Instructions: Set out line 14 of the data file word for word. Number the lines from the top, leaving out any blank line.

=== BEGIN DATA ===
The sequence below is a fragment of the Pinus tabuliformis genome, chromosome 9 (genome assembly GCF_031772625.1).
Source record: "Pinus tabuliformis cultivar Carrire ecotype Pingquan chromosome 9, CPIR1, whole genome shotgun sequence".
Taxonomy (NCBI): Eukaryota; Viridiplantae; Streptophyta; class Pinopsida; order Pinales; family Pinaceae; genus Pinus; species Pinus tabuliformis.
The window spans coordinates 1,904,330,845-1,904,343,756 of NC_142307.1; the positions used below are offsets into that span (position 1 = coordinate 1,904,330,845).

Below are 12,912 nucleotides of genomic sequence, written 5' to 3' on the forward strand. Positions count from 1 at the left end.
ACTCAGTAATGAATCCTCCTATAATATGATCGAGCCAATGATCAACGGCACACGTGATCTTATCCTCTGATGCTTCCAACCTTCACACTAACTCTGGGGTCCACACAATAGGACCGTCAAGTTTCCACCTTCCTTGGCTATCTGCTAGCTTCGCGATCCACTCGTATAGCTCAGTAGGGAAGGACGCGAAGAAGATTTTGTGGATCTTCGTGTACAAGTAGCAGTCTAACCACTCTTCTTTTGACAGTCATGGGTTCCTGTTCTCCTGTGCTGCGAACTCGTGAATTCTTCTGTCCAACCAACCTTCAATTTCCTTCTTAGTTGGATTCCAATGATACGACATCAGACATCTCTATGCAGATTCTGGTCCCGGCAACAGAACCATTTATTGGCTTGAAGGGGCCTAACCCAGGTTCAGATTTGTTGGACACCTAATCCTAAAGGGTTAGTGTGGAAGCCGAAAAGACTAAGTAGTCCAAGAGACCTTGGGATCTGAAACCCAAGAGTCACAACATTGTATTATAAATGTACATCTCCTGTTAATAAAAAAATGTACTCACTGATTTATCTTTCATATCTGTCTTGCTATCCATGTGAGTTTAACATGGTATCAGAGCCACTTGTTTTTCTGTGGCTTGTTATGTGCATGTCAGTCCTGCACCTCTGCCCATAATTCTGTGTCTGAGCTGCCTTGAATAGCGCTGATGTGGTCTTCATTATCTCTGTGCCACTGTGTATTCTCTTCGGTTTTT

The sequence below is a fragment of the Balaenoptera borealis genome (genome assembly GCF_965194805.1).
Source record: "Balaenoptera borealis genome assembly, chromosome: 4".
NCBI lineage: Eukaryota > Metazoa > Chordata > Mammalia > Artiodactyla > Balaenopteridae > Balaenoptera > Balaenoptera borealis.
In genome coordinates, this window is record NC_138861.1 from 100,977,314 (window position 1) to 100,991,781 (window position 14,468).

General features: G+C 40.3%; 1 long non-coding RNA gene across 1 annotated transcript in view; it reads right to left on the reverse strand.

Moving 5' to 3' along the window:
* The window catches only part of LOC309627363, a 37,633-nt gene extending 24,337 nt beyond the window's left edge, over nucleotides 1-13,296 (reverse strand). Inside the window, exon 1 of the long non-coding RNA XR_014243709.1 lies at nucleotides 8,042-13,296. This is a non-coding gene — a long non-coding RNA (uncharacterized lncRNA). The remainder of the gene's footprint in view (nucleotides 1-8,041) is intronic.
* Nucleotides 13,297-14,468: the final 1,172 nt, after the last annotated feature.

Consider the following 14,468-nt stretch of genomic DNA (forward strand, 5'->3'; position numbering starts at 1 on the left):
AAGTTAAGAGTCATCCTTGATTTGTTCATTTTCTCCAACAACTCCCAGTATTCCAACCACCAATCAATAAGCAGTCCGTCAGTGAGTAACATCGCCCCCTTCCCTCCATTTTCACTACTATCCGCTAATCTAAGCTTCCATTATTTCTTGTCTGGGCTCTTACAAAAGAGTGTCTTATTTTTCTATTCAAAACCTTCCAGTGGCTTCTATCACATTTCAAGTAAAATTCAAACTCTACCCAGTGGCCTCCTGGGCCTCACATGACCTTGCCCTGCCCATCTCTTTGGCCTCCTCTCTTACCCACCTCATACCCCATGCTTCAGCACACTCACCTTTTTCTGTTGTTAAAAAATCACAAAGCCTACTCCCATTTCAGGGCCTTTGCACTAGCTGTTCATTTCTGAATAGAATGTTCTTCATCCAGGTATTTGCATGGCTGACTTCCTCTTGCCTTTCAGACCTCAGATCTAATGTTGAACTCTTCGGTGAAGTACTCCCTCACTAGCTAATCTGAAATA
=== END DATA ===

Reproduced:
* Nucleotides 13,297-14,468: the final 1,172 nt, after the last annotated feature.